Hog Fences Installed Near Levee

In the past, the levees near the developing areas around Missouri City and Sugar Land have experienced severe hog damage. Trapping and removing/destroying the hogs proved to be a temporary solution due to the rapid breeding cycle of the hogs and the lack of natural predators in the area.

More recently, FCLID and a number of other levee districts have been treating their levees and ditches with insecticides, mostly to control ants (their beds/burrows can damage the levee surface and grass cover). An added benefit of that treatment is the reduction of grubs on our levees, which then reduces the occurrence of hogs rooting into the grass cover and damaging the surfaces of our levees and ditches. Without a food source, the hogs move on to other areas, unfortunately sometimes residents’ yards and common areas along the streets.

In 2023, FCLID partnered with neighborhoods and First Colony Community Services Association (FCCSA) to place fences near the levee to prevent hogs from entering neighborhoods. Large gates were installed for the sole use of FCLID for equipment access to the levee.  It is hoped this will reduce the hog damage in residential neighborhoods in the District.

Why Do I Pay LID Taxes?

All FCLID property owners pay property taxes that provide for the maintenance, upkeep and debt service of the levee.  The construction of the levee was funded through the issuance of tax exempt bonds.

FCLID Addresses New NFIP Flood Insurance RR 2.0

First Colony LID has joined the Fort Bend Economic Development Council (FBEDC) with other levee districts in the County to form the FBFMC (Fort Bend Flood Management Committee).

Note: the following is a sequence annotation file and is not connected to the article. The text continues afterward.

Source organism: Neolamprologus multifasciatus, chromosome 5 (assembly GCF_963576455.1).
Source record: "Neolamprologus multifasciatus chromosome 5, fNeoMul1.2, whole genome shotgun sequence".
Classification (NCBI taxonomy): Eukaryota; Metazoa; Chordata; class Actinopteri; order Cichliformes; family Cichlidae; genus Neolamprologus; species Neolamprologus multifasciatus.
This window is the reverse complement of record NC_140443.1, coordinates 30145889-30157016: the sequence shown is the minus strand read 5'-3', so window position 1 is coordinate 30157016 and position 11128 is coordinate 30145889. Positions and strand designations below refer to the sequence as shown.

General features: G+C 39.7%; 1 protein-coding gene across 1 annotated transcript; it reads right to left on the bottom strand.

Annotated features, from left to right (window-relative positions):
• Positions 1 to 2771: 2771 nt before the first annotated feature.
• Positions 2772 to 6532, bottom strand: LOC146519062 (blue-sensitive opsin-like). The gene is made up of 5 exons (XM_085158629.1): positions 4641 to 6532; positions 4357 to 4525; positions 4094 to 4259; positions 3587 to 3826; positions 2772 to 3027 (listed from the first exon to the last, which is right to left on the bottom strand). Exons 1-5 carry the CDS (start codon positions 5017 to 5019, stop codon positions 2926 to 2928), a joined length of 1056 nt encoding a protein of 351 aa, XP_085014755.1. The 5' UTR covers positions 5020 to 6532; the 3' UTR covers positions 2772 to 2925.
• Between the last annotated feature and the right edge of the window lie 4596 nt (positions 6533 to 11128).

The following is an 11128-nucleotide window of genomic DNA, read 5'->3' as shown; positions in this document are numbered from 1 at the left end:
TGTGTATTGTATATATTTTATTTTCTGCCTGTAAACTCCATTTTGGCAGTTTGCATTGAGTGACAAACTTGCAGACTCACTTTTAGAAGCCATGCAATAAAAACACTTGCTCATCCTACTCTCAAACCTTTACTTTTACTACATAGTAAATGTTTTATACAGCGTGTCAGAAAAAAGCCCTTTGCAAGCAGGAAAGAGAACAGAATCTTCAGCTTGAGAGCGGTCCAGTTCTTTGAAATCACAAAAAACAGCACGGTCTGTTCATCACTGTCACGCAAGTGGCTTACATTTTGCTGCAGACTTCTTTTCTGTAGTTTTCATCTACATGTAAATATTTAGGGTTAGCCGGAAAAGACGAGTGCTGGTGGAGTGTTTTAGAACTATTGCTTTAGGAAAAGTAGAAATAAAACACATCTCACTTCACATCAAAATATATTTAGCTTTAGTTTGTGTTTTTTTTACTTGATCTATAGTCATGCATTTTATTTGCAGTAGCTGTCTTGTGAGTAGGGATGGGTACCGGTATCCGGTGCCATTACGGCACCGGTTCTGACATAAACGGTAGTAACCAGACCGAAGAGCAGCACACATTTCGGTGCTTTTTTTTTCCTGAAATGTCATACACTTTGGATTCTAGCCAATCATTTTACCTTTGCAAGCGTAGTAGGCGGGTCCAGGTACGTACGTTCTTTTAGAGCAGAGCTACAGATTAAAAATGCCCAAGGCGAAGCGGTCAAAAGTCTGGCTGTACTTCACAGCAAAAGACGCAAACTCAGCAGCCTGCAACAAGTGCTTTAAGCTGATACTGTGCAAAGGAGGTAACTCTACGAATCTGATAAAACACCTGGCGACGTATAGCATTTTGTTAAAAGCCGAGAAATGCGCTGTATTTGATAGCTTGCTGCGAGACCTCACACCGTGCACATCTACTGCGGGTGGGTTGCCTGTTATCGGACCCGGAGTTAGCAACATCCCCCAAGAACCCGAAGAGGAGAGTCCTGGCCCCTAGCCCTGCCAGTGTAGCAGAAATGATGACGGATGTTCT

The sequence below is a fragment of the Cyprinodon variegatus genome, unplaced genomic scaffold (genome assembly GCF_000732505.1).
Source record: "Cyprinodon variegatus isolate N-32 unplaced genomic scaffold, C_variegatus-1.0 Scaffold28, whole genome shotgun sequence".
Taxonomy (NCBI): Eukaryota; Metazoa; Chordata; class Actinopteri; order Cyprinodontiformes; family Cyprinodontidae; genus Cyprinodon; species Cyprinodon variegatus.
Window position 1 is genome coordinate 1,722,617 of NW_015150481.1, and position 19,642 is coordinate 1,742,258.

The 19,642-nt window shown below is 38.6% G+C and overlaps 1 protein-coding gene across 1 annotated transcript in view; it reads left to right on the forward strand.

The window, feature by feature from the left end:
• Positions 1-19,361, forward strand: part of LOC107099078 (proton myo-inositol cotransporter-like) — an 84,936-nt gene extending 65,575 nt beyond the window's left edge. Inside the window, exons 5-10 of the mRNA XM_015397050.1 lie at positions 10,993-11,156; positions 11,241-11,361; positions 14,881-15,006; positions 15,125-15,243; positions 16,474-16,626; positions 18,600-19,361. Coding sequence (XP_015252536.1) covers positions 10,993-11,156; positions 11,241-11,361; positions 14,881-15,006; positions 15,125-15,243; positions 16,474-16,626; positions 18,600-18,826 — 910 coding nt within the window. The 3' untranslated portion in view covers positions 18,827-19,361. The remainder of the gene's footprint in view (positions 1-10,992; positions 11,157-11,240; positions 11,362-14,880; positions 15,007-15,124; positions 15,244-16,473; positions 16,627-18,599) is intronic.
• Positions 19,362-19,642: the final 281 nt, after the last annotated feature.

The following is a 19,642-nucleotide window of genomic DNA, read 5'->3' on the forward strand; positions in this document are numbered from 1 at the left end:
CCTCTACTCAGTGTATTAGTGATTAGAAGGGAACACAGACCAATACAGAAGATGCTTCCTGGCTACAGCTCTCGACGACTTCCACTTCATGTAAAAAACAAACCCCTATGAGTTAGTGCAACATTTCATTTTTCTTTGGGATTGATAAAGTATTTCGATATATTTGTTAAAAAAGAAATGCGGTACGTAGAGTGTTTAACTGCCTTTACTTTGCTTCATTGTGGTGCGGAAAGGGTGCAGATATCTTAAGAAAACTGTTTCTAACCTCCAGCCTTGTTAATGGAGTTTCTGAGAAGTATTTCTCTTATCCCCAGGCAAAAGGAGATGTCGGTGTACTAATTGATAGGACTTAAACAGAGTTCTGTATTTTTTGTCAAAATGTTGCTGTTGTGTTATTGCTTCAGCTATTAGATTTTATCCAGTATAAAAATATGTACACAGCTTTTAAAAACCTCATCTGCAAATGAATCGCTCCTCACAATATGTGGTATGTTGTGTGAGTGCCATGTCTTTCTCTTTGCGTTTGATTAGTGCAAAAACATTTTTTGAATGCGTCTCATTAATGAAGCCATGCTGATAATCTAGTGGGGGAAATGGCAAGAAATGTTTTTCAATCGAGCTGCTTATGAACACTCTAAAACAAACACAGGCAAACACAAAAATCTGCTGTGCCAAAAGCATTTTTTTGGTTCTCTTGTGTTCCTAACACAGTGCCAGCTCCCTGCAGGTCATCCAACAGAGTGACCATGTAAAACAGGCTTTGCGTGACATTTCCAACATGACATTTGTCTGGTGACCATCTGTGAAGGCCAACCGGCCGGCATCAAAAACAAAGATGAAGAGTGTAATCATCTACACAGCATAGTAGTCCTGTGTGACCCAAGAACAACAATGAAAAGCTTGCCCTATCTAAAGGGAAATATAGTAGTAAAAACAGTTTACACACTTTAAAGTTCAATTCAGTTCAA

The purpose of this coalition is to come together to form a strong, collective voice to address federal, state, and local regulations and guidelines that affect leveed areas.  You can follow this committee on the FBEDC here.

The FBFMC has engaged consultants to work with the member districts to identify the issues and formulate legislative relief so we continue to benefit from the many years of successful flood management here in FBC.

In 2021, the Federal Emergency Management Agency (FEMA) changed how flood insurance (National Flood Insurance Program, NFIP) rates are calculated for your home and property.  A new rating system called Risk Rating 2.0 (RR 2.0) was introduced.  RR 2.0 supposably allows FEMA to determine premium rates per property based on factors such as proximity to a flooding source, 1st floor elevation, replacement cost of rebuilding, etc.  This is not a complete list because FEMA has not disclosed exactly how the rate engine is formulated.

In the past, premium rates were determined by mapped flood zones.  In the 100-year floodplain (aka, special flood hazard area or SFHA) federally-backed or regulated lenders must require that flood insurance be purchased and maintained.  Leveed districts in Ft. Bend County are accredited by FEMA, thus avoiding the SFHA designation. As a result, homeowners received Preferred Rate Policies, saving hundreds of dollars, and were exempt from this mandatory purchase of flood insurance.

Under the new NFIP RR 2.0, flood insurance has become a major concern as premium rates have increased, policy holder numbers across the country have started to decrease, and new guidelines are being implemented that potentially could have a negative effect on us and other levee districts.

Some of the current steps being taken by the EDC and FBFMC to address this concern are:

  1. Setting the goal of:  Affordable, voluntary flood insurance for 100-year accredited levee protected areas,
  2. Requesting that accredited levees continue to exempt protected communities from SFHA designation and mandatory flood insurance purchase,
  3. Requiring FEMA to be transparent with the RR 2.0 methodologies and disclose the full actuarial premium on all NFIP flood insurance bills,